Weaker than expected sales are sapping the earnings of China's automakers, with BYD Co. reporting a sharp drop in profit so far this year, while state-owned FAW recorded a net loss in the third quarter.
The sharp declines reflect both slower sales and thinner profit margins in the world's largest vehicle market, thanks to rising costs and intense competition on price.
BYD, which is backed by billionaire investor Warren Buffet, is forecasting its profit will fall between 35 percent and 65 percent for the full year, though it expects an improvement in the fourth quarter.
The company's profit fell nearly 86 percent to 352.7 million yuan ($55.5 million) in January-September, though it jumped nearly sixfold in the third-quarter, from a very low base the year before, as sales were energized by the introduction of new models.
Auto sales in China surged in 2009-2010, propelled by subsidies and tax cuts meant to help the industry rebound from the global crisis. Sales rose 32 percent last year to 18 million vehicles.
But the lackluster growth seen in recent months has prompted most analysts to slash sales forecasts for this year to below 20 million vehicles, or single-digit growth.
"Everybody can have good financial results when the market is growing by double-digits," said Yale Zhang, managing director of the independent consultancy AutoForesight in Shanghai.
"If it should be in the single digits, then some of the weaker ones will show sluggish performance," he said.
A tightening of the quota for subsidies for purchases of fuel-efficient vehicles, beginning in October, is likely to slow sales in the fourth quarter, which is usually one of the stronger seasons for auto sales.
BYD's problems became apparent in the past two years, as its sales of mostly small sedans failed to keep up with rapid expansion of its dealership network. The company, which also makes batteries, phone handsets and energy storage equipment, attributed the weak results so far this year to a decline in auto sales.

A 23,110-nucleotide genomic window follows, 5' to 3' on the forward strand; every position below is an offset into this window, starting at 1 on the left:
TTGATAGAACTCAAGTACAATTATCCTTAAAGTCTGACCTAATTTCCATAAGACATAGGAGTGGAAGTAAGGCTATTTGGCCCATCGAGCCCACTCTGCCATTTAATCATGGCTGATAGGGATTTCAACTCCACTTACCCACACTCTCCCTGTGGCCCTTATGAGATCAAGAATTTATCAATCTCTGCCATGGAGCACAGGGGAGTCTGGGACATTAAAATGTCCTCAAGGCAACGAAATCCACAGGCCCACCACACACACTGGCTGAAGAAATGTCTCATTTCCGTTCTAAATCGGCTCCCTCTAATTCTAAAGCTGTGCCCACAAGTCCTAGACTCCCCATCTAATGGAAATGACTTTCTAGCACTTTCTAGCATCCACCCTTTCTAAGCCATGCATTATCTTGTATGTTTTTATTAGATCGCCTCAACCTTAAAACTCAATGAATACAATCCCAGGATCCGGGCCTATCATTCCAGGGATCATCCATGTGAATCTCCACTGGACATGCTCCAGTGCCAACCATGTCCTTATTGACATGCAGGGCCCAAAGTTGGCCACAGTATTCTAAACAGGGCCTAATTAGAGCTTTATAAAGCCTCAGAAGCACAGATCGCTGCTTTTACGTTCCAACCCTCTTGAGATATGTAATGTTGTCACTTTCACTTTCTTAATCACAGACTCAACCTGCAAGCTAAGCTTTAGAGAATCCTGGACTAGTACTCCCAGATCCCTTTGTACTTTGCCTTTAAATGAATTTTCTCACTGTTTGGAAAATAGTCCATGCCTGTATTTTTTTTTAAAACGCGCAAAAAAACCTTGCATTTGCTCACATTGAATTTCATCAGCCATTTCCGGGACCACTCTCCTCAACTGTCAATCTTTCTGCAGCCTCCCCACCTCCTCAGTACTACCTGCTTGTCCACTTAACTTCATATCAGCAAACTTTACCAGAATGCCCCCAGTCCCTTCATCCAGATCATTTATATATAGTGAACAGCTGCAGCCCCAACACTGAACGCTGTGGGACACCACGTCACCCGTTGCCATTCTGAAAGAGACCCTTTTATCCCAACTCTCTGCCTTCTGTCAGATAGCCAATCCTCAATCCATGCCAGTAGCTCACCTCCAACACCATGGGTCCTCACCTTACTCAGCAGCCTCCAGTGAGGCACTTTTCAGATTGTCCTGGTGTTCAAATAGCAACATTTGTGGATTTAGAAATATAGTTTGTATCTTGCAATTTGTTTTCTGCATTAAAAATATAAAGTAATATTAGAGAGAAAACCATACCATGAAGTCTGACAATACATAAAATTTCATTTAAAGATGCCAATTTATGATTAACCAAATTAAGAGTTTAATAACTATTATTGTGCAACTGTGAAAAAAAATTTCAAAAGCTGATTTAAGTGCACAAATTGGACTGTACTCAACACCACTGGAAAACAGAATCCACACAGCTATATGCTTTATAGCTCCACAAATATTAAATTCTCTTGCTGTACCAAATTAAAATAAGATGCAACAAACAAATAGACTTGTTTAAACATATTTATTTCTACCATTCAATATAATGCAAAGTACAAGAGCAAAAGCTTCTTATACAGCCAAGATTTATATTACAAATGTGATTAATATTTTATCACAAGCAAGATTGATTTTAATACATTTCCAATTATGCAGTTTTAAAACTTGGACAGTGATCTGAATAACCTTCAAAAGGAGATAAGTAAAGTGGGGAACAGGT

BYD sold 326,379 vehicles in the first three quarters, down 15.5 percent from a year earlier, but saw sales climb 9.1 percent in September-July, to 94,024 vehicles.
The recent introduction of its S6 SUV is helping, said Zhang. "They are stabilized. They've passed the worst and should be back on track to do business," he said.
FAW Car Co., a major state-owned automaker based in the northeast, reported a net loss in the third quarter of 49.9 million yuan ($7.9 million). The company, whose results only reflect sales of its domestic brands and not of its joint ventures with Toyota Motor Corp. and Volkswagen AG, said auto restrictions in Beijing and rising oil prices hurt sales.
Dongfeng Motor Group Co., a partner of Nissan Motor Co. and PSA Peugeot Citroen, said its profit fell 3 percent in the first three quarters, to 8.6 billion yuan ($1.4 billion). Its performance was hit both by slowing sales and by disruptions related to the March 11 tsunami and earthquake in Japan.
Commercial vehicle maker Beiqi Foton Motor Co. said its third quarter profit fell 60 percent from a year earlier to 211 million yuan ($33.2 million). The company said its sales of light trucks fell 6 percent while sales of passenger cars dropped 21.4 percent.
However, not all automakers are suffering such malaise.
Shanghai Automotive Industrial Corp., partner of both General Motors Co. and Volkswagen AG, reported its profit jumped 27 percent in the third quarter, helped by strong demand for new GM and VW models.
Its sales jumped 12 percent in the first nine months of the year, to almost 3 million vehicles.
Associated Press researcher Fu Ting contributed.
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